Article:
David Hoffman is the US M&A services tax leader, specialising in delivering tax consultative services relating to M&A and other significant capital transactions, such as restructurings, dispositions, and debt work-outs.
Mark Ross is a principal in the legal business services practice, which uses Deloitte’s global multi-disciplinary approach to provide innovative solutions to legal departments in the US. From across a single global platform, Deloitte is bringing to bear for the legal department, the transformative approach that has shaped other business functions and industries.
Marcus Rea heads the European restructuring services tax network. He specialises in providing tax advice for financial restructurings and other similarly complicated transactions. He has more than 20 years of experience in lending reviews, refinancing, distressed M&A, insolvency and corporate simplification assignments across all industries and geographies.
Siobhan Godley leads the real estate practice across the UK. As a chartered accountant and chartered tax adviser with more than 20 years of experience, she advises on real estate transactions and specialises in complex inbound and joint venture transactions with strong credentials in advising institutions across the US, Europe, Asia and the Middle East.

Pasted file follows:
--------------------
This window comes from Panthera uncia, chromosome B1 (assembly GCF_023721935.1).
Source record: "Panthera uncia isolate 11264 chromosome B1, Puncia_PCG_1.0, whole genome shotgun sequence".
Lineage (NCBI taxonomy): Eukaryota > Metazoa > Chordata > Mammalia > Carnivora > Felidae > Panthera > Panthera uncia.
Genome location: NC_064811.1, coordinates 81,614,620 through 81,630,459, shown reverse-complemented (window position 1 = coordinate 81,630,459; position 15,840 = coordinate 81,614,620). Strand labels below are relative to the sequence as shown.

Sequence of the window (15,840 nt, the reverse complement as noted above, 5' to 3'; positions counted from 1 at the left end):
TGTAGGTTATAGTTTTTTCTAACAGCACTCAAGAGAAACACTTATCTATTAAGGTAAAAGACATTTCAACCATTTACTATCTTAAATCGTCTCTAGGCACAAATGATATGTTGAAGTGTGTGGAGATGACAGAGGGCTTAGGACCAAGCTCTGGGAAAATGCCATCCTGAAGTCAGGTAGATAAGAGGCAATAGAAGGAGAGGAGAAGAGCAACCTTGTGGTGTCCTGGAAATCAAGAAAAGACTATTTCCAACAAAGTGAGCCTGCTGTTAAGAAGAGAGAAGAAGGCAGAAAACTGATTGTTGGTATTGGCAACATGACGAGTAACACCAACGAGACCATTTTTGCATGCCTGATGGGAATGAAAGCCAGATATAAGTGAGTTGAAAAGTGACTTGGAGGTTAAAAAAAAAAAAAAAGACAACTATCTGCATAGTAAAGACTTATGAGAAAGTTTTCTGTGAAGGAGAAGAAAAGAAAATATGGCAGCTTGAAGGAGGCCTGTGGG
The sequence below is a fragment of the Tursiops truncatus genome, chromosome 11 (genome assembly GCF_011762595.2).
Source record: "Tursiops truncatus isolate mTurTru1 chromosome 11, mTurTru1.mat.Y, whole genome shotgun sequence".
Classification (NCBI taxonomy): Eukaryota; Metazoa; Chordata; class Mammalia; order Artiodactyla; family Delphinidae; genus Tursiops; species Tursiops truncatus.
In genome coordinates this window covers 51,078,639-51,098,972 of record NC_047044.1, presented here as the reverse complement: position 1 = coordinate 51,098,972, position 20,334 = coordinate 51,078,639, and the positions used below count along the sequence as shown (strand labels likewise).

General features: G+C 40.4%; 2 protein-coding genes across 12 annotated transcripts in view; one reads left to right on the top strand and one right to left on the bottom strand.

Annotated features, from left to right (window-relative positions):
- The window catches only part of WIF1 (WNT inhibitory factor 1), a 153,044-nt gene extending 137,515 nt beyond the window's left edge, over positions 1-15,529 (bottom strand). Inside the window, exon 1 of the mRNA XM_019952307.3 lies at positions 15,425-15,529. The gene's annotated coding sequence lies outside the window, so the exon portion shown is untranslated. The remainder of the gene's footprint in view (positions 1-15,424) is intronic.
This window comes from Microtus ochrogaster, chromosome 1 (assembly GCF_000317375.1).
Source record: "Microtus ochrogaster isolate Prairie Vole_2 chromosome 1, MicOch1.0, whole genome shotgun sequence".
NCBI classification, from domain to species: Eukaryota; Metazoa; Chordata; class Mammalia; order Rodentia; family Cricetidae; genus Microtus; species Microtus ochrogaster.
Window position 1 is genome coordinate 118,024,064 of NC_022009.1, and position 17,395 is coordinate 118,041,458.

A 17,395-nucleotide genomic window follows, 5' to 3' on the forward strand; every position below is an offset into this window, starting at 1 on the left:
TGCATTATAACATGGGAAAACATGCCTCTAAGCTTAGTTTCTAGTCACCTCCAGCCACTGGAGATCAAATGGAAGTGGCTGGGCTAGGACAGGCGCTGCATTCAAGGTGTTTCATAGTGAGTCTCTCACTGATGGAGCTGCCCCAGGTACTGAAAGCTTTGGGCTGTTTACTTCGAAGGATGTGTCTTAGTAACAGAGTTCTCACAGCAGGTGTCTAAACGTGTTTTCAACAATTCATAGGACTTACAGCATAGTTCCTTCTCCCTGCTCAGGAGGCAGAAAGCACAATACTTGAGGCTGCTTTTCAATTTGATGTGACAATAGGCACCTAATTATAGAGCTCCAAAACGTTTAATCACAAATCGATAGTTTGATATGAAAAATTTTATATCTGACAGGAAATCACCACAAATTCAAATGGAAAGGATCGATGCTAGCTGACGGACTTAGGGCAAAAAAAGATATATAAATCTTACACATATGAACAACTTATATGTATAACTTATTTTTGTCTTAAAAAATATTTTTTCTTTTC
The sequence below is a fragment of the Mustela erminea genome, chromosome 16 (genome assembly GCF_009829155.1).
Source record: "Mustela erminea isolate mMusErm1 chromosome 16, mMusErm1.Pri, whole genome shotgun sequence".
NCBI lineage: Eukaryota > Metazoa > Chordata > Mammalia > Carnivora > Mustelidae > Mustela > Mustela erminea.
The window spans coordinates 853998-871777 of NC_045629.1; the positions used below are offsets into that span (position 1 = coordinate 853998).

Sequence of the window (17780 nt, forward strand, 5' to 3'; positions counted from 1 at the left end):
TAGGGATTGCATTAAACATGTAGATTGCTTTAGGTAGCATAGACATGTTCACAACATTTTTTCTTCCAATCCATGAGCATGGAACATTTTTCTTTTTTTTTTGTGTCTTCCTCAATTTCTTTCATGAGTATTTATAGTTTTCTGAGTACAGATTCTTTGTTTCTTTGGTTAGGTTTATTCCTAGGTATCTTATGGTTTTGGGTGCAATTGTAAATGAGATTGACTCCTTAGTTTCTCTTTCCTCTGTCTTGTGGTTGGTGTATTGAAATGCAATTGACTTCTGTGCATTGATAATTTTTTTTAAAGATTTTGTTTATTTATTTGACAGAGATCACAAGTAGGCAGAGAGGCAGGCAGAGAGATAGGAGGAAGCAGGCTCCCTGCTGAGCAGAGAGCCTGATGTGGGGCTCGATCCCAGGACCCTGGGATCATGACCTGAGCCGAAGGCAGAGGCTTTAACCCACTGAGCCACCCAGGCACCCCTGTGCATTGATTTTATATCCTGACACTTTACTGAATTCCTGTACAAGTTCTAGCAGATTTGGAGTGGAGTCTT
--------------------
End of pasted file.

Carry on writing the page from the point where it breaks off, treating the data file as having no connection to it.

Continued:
Markus Schackmann is head of the global service line of M&A for Deloitte Legal. He advises exclusively in the area of national and international M&A and joint ventures, in particular on the complete transaction process starting with the structuring of the transaction to the contract negotiations and the support of the financing.
Amrish Shah is a partner with extensive experience of working in M&A. He specialises in international tax, income tax, tax and regulatory advisory work for M&A, corporate restructuring (mergers/demergers/slump sales), and succession planning.
Xiangyang Ge is an international partner with Shanghai Qin Li (Beijing) Law Firm. He assists Chinese and foreign clients in cross-border M&A, restructuring, joint ventures, and other types of investments. He regularly assists large Chinese enterprises and institutions in their outbound investments.